Q: Can’t you have the same type of disk corruption on the local appliance that you have with traditional device-centric file systems?
A: Yes. However, the difference is the local copies of files on-premises are merely the “cached” versions of the UniFS gold master copies, which reside in the object store. With traditional disk-based file systems, the local copy is the gold master. Also, with UniFS, no data in the object store is ever overwritten. Both existing and new versions of files are written as WORM, which is why UniFS has never experienced a file corruption event. Traditional disk-based file systems cannot claim this, because they allow disk blocks to be overwritten.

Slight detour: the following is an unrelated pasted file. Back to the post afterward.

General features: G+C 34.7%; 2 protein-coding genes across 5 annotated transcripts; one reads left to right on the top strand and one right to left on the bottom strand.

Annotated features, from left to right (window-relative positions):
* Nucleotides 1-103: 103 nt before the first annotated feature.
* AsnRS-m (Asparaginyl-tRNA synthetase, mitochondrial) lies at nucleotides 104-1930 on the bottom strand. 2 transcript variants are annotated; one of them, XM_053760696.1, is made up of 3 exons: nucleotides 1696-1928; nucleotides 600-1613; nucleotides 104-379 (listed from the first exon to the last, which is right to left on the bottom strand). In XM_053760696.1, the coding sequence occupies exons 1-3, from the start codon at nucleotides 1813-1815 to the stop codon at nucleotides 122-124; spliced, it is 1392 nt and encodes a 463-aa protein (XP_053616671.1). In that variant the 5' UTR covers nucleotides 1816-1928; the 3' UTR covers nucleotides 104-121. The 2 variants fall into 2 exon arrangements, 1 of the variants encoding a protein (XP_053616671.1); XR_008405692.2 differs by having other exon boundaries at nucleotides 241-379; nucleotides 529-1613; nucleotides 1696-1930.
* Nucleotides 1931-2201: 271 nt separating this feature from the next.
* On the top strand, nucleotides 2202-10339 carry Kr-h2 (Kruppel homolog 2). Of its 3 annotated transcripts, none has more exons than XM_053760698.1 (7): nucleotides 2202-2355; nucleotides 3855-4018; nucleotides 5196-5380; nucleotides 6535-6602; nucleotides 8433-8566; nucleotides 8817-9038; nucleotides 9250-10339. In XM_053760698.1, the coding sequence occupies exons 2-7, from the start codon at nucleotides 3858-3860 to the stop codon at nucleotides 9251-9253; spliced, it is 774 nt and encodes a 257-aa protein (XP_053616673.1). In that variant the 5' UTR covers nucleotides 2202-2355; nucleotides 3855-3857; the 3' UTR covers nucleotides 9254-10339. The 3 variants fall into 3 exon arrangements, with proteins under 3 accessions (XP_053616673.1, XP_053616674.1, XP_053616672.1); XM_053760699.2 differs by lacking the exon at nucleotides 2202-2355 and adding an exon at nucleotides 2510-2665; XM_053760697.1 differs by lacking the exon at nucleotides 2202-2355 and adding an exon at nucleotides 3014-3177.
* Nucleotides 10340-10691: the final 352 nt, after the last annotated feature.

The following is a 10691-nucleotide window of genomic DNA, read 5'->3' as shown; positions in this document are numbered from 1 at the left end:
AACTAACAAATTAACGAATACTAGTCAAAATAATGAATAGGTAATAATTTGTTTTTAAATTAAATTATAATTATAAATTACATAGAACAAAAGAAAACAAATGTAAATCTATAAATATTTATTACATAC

Q: What does it take to recover file data?
A: All it takes to recover any file or set of files is to restore the metadata to a local edge appliance. Because the UniFS metadata is referencing previous uncorrupted objects residing in the object store, you’re able to recover any previous version of any file. This is true whether the file was deleted by a user, corrupted by an OS malfunction, or infected by WannaCry or CryptoLocker. This is also why so many customers use Nasuni as a fast Ransomware fix.
Q: How is Disaster Recovery handled by UniFS?